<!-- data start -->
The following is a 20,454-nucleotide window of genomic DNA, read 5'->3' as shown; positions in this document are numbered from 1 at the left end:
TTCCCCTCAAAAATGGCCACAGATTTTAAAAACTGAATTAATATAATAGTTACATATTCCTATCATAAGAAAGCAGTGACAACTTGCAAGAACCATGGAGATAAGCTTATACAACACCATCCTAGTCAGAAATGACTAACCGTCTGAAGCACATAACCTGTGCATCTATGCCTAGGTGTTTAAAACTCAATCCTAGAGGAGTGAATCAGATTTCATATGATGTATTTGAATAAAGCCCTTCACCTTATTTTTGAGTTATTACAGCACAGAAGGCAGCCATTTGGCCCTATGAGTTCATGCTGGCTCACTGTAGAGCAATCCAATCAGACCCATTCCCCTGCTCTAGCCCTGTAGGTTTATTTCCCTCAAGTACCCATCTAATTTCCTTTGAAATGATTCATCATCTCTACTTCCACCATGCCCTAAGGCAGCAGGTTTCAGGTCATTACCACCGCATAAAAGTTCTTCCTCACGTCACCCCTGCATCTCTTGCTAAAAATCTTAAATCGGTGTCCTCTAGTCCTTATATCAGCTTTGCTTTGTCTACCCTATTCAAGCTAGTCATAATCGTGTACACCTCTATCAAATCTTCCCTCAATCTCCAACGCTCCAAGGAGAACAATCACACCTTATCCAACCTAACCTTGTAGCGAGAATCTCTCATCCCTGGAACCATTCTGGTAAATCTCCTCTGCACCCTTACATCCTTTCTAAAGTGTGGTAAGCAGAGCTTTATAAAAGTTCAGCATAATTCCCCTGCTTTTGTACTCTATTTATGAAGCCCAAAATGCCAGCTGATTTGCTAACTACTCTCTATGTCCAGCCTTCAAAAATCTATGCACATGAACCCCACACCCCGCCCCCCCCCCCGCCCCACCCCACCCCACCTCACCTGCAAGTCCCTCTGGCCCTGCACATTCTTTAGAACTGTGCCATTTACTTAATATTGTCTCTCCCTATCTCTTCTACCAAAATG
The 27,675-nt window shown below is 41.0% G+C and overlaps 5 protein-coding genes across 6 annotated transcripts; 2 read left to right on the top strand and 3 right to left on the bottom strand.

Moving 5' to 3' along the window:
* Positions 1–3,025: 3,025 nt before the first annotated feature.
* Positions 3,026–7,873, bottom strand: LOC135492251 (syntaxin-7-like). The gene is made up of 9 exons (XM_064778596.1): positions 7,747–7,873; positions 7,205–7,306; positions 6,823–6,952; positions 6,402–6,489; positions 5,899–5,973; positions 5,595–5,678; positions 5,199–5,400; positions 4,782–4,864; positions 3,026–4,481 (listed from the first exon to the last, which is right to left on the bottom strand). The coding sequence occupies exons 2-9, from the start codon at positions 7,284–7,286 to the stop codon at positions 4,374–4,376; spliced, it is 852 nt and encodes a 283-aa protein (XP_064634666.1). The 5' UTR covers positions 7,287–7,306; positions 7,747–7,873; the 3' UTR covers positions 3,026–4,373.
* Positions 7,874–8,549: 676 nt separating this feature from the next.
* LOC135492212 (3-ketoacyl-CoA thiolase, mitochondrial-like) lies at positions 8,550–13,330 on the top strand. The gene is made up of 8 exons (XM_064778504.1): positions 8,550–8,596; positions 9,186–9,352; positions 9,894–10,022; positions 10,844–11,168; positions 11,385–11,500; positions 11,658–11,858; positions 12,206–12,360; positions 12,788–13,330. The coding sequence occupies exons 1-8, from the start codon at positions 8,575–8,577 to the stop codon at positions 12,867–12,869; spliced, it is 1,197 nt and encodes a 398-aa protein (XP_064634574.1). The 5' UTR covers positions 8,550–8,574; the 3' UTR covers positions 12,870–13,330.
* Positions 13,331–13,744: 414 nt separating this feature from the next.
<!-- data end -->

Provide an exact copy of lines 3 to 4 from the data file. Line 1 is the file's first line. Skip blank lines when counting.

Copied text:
The 27,675-nt window shown below is 41.0% G+C and overlaps 5 protein-coding genes across 6 annotated transcripts; 2 read left to right on the top strand and 3 right to left on the bottom strand.

Moving 5' to 3' along the window: